International guiding principles for judicial education[1]

Mr E Schmatt AM, PSM[2]

Members of the International Organization for Judicial Training (IOJT), which the Judicial Commission of NSW has been a member of since 2004, unanimously resolved at the 8th International Conference on the Training of the Judiciary to adopt the Declaration of Judicial Training Principles in November 2017. The Judicial Commission of NSW has incorporated many of these principles in its continuing judicial education policy.

The Judicial Commission is part of a global network of judicial education and training organisations that have been established in civil and common law jurisdictions since the 1960s. The International Organization for Judicial Training (IOJT) currently has 129 institutions from 79 developed and developing countries as members. Established in 2002, the IOJT aims to promote the rule of law through international cooperation. This mission is realised by providing opportunities for members to network and exchange professional strategies, and by assisting members to develop curricula and the capacity of their training faculty.

The Judicial Commission has been a member of the IOJT since 2004 when the second international conference was held in Ottawa, Canada under the auspices of the Canadian National Judicial Institute. Being an IOJT member means the Commission is engaged with best practice in judicial education trends globally and can share its considerable accumulated experience with other members. The IOJT’s General Assembly is convened once every two years. Between these meetings, the Board of Executives and Board of Governors direct and operate the organisation.[3]

The need for an international umbrella group was recognised in 1997 at a judicial training conference in Sao Paulo, Brazil. The “Sao Paulo Declaration” ensued, leading to the first international forum held in Jerusalem in 2002. Conferences are now held every two years. The IOJT publishes an international journal, Judicial Education and Training,[4] and provides access to resources and online courses on its website at One of the benefits of the IOJT is the assistance that better-resourced members such as Australia, Canada, France, Germany, Israel, the United Kingdom and the United States, can provide to judicial education bodies in developing countries to support the consolidation of an independent judiciary.

In November 2017, the author and the Commission’s Director, Education, Ms Una Doyle, attended the IOJT’s 8th International Conference on the Training of the Judiciary, Judicial Education 2025: Core Values and Future Innovations in Manila, the Philippines. Members of the IOJT unanimously resolved at the conference to adopt the Declaration of Judicial Training Principles, set out below.[5] The principles apply to all 129 diverse member judicial training institutions. The Judicial Commission of NSW has long incorporated many of these principles in its continuing judicial education policy, originally settled in 1991. For example, the Commission has, since its inception, embraced the innovative use of technology in the delivery of its judicial education program, reflecting principle 10, directed towards the optimal use of new technologies, distance/online learning, and electronic media.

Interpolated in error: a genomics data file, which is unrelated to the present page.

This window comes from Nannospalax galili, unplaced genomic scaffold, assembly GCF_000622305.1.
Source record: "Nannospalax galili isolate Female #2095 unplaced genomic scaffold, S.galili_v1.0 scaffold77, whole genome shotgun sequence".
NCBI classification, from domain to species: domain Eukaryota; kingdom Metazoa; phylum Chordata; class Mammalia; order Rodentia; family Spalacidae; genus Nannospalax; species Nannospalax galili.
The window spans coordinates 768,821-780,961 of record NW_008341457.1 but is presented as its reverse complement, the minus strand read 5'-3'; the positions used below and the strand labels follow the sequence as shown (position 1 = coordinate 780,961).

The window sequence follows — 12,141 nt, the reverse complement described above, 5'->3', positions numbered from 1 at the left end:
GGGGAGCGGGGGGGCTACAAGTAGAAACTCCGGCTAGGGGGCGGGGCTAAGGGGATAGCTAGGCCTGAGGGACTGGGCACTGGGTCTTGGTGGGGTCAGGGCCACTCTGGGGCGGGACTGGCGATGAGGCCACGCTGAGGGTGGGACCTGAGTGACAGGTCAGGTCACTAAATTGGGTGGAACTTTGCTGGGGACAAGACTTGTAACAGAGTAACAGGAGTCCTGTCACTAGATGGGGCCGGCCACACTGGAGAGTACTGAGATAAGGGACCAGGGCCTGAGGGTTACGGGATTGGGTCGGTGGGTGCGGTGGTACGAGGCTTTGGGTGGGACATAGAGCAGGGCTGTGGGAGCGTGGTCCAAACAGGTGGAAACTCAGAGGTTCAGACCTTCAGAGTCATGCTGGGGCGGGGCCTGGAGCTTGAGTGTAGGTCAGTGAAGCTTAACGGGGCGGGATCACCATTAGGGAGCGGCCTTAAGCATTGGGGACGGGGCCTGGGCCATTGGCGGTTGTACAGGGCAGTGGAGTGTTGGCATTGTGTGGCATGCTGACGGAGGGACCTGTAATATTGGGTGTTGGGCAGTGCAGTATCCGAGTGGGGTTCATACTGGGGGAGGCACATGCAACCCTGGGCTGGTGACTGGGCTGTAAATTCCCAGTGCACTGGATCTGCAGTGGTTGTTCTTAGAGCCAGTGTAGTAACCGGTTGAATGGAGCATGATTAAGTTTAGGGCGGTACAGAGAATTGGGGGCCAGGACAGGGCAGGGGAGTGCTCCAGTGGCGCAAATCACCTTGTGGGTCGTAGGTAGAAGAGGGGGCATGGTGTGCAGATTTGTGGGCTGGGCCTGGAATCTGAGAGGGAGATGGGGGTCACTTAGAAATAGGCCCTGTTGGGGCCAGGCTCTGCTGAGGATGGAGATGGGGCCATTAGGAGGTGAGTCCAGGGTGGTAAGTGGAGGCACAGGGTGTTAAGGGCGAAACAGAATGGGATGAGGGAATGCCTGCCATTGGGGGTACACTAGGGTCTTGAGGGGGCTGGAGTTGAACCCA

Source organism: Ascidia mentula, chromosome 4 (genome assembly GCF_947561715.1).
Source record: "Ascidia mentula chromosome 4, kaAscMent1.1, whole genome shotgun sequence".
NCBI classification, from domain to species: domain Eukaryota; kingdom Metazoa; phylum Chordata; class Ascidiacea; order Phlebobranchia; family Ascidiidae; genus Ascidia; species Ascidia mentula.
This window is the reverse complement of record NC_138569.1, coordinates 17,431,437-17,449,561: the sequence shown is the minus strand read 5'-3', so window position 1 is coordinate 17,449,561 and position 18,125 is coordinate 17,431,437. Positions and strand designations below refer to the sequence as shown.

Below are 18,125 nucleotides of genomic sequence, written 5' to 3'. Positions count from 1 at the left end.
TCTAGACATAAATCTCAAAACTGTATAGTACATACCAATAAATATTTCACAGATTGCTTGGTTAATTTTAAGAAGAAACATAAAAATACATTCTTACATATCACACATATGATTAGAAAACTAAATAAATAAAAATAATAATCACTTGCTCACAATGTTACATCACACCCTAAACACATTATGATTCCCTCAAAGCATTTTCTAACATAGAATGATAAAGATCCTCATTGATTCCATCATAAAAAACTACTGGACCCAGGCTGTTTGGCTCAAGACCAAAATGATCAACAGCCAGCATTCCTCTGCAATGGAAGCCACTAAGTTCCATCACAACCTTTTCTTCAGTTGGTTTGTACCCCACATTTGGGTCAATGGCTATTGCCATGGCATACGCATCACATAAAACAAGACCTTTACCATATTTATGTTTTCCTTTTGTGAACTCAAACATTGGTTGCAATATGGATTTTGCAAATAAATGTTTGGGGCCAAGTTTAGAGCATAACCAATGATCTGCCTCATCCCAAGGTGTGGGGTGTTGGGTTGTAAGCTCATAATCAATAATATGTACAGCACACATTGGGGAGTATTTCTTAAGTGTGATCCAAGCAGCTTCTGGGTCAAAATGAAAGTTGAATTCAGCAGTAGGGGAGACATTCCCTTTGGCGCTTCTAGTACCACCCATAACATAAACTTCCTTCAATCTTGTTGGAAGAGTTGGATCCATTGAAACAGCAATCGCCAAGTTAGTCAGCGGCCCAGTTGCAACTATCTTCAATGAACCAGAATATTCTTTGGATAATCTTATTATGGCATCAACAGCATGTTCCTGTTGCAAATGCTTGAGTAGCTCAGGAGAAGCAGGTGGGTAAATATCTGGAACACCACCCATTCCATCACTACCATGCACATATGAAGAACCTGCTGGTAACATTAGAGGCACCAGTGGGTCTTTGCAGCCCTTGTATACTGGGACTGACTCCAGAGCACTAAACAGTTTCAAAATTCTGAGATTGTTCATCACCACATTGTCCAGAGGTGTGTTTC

Judicial training is essential to ensure high standards of competence and performance. Judicial training is fundamental to judicial independence, the rule of law, and the protection of the rights of all people.

Institutional framework


To preserve judicial independence, the judiciary and judicial training institutions should be responsible for the design, content, and delivery of judicial training.


Judicial leaders and the senior judiciary should support judicial training.


All states should:


provide their institutions responsible for judicial training with sufficient funding and other resources to achieve their aims and objectives; and


establish systems to ensure that all members of the judiciary are enabled to undertake training.


Any support provided to judicial training should be utilised in accordance with these principles, and in coordination with institutions responsible for judicial training.

Training as part of the judicial role


It is the right and the responsibility of all members of the judiciary to undertake training. Each member of the judiciary should have time to be involved in training as part of their judicial work.


All members of the judiciary should receive training before or upon their appointment, and should also receive regular training throughout their careers.

Training content and methodology


Acknowledging the complexity of the judicial role, judicial training should be multidisciplinary and include training in law, non-legal knowledge, skills, social context, values and ethics.


Training should be judge-led and delivered primarily by members of the judiciary who have been trained for this purpose. Training delivery may involve non-judicial experts where appropriate.


Judicial training should reflect best practices in professional and adult training program design. It should employ a wide range of up-to-date methodologies.

[1] Published in (2018) 30 JOB 17 and updated 2021. The author wishes to thank Kate Lumley, Manager, Publications and Communications, Judicial Commission for her assistance in the preparation of this article.

[2] Chief Executive, Judicial Commission of NSW.

[3] The author was elected to the IOJT Board of Governors in 2009 and the Board of Executives in 2011 and re-elected to both in 2013, 2015, 2017 and 2019.

[4] The author was appointed joint Editor-in-Chief (with Dr Rainer Hornung-Jost) of Judicial Education and Training in 2015. The Journal may be accessed at

[5] The development of the principles was proposed at the biennial conference in Recife, Brazil in November 2015.